Minje Kim and Paris Smaragdis (2014), "Efficient Model Selection for Speech Enhancement Using a Deflation Method for Nonnegative Matrix Factorization," in Proceedings of the IEEE Global Conference on Signal and Information Processing (Global SIP), Atlanta, GA, December 3-5, 2014.
Nonnegative Matrix Factorization (NMF) is a useful tool in source separation / speech enhancement applications, particularly if we have one and the only one recording of all sources mixed up. One of the big challenges in NMF-based source separation systems is though, that we have to start from a fixed model complexity, or the number of basis vectors. This limitation can cause some problems from time to time when it comes to the sources without a priori information.
For example, say that we analyze a music signal of three notes,
What I'm trying to say is that the NMF results from the rank-3 assumption (I mean three basis vectors to learn) are not the sum of three different rank-1 NMF runs, each of which is with only one basis vector. That's why we need a good guess about the number of components in the first place. Otherwise, we cannot reuse the NMF results from wrong guesses. What a waste of time.
In this project, I want to come up with a deflation method for NMF, where we learn the NMF basis vectors one by one in the order of importance. For example in the 3-notes example, we first learn a basis for the third and the longest note,
We extend this concept to the semi-supervised speech enhancement case where we don't know the characteristics about the noise. To learn the noise bases, a common technique is to learn them from the test signals, with a magically guessed number of components (that's actually the only data we have about the noise). With the proposed deflation method however, we can start from a small number of noise bases, and if we're not satisfied, we can keep adding more bases until the system models the test signal with a small enough error. This is of course a more complicated procedure than an oracle NMF model with the best chosen number of components, but is less complicated than the worst case scenario where we have to search for the best number of components through different runs of the standard NMF.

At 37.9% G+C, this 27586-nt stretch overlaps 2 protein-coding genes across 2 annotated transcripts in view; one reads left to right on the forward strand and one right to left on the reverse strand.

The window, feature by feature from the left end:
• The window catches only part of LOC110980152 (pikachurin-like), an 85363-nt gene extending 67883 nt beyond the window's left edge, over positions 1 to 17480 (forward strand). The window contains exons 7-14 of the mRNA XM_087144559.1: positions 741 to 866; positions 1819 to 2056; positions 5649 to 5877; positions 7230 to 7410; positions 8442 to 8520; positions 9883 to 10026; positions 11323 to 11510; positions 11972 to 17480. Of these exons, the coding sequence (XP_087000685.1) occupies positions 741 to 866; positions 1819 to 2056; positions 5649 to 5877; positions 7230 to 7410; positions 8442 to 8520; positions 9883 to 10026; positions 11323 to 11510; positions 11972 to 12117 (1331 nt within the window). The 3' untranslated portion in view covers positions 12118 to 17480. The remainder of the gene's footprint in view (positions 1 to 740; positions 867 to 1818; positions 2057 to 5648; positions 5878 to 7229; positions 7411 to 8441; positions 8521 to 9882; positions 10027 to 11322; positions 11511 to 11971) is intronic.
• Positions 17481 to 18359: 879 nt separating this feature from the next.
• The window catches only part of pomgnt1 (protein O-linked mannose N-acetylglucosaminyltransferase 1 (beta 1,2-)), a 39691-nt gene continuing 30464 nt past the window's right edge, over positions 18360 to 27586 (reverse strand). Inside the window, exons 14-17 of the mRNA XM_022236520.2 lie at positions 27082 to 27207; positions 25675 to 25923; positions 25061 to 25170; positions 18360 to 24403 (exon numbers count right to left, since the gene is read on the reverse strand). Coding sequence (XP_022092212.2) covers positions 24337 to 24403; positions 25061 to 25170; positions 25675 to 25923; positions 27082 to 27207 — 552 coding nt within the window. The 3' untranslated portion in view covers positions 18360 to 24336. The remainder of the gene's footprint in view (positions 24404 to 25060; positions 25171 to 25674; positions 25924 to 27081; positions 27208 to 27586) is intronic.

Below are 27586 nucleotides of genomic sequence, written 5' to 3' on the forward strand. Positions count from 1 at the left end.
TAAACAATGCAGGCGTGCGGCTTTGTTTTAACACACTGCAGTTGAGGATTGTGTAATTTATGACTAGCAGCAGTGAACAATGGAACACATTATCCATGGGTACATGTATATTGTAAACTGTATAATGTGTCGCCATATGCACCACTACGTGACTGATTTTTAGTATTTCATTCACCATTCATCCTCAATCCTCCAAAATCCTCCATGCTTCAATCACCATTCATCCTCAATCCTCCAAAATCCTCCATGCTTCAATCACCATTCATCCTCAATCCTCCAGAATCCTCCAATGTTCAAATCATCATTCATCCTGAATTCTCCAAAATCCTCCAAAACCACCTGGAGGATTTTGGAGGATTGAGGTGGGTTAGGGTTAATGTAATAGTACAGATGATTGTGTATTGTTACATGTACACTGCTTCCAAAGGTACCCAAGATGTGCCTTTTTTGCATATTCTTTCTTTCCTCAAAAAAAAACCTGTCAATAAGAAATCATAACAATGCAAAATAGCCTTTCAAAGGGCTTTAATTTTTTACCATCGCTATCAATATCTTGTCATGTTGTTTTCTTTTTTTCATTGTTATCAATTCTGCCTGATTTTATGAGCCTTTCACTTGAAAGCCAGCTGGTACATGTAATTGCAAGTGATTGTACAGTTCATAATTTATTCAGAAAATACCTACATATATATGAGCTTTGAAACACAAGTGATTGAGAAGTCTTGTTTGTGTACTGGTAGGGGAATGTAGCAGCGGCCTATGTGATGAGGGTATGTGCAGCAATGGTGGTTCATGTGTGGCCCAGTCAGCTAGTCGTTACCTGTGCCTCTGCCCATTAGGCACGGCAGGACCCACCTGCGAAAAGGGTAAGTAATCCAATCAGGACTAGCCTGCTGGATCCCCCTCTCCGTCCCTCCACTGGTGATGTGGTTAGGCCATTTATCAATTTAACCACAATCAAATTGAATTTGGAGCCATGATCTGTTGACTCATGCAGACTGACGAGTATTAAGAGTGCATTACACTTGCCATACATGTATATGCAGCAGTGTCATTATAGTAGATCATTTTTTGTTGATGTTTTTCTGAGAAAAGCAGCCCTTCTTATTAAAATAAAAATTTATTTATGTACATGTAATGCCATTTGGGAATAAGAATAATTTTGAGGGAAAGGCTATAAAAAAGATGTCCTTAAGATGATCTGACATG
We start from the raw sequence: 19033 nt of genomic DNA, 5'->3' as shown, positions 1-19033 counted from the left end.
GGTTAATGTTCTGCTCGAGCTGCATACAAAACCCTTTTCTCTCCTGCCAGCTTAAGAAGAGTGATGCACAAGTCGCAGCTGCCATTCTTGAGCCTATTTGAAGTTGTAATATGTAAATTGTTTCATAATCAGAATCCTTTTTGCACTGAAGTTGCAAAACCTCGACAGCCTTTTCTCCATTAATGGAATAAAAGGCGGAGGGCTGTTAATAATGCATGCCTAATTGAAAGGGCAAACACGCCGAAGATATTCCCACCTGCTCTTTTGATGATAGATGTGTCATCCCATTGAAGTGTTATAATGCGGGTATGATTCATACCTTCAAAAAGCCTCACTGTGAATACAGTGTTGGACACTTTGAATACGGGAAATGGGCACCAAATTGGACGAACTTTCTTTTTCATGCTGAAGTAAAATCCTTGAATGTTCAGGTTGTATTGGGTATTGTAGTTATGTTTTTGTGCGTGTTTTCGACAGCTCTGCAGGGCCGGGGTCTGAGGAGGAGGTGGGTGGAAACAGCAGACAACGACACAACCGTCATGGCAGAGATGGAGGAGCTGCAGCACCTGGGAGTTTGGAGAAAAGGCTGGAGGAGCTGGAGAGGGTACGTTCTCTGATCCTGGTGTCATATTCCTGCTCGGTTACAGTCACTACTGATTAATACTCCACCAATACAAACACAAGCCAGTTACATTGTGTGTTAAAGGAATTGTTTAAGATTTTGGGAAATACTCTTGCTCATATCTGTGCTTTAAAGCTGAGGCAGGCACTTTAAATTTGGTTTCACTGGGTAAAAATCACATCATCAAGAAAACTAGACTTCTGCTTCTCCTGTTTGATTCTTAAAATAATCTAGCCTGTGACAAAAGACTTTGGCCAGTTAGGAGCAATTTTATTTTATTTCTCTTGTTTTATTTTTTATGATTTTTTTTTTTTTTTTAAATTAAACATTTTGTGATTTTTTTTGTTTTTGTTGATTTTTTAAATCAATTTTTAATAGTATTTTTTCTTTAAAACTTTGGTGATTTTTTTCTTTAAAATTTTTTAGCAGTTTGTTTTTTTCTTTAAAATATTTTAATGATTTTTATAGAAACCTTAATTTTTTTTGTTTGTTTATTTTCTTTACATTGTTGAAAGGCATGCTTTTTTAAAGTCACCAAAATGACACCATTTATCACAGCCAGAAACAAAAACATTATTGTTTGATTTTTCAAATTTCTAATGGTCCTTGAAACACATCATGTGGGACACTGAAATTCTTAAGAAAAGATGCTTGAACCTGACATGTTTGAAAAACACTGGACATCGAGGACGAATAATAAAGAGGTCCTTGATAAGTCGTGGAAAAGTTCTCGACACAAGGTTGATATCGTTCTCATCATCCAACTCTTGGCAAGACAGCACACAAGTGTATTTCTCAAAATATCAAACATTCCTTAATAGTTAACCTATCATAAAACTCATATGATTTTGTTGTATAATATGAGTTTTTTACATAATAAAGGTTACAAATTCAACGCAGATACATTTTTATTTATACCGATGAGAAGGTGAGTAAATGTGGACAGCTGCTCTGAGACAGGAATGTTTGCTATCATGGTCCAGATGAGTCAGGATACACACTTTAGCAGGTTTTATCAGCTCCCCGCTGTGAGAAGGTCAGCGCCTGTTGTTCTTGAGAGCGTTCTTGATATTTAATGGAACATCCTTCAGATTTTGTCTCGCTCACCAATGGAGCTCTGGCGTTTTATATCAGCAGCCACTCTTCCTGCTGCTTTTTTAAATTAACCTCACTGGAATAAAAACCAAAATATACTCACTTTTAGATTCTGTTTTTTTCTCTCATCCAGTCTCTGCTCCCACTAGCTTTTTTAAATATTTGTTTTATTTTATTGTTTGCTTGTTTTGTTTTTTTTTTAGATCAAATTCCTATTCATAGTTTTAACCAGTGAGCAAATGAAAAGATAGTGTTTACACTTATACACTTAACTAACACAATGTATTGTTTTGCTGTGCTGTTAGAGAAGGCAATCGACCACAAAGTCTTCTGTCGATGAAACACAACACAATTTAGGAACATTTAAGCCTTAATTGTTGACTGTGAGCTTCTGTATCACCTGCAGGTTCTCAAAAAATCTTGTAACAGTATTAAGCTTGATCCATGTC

The deflation method somehow corresponds to the eigendecomposition-based techniques, such as PCA, where we naturally know the order of importance using eigenvalues. It is a greedy method that extracts the most important component first, while leaving a NONNEGATIVE residual, so that the system can pursue another component if it wishes. During the optimization, therefore, we assume an additional term to capture the nonnegative residual part along with the ordinary factor matrices we learn, something like D(X|WH+R), where D is any error function we use.
The explicit use of the nonnegative residual term R prevents the approximation done by WH from exceeding X. This is the concept called under-approximation. The deflation method for NMF has an interesting connection to the Hierarchical Dirichlet Process, where a topic model is learned with potentially infinite number of components, also with the order of importance. However, the deflation method for NMF has its own merit, such as the freedom of choosing any beta-divergence, on top of the beta=1 case that corresponds to the probabilistic topic models. Also, the deflation method is more flexible in choosing the model complexity by allowing the system to stop adding components at any point, while sacrificing the approximation performance due to its greedy nature.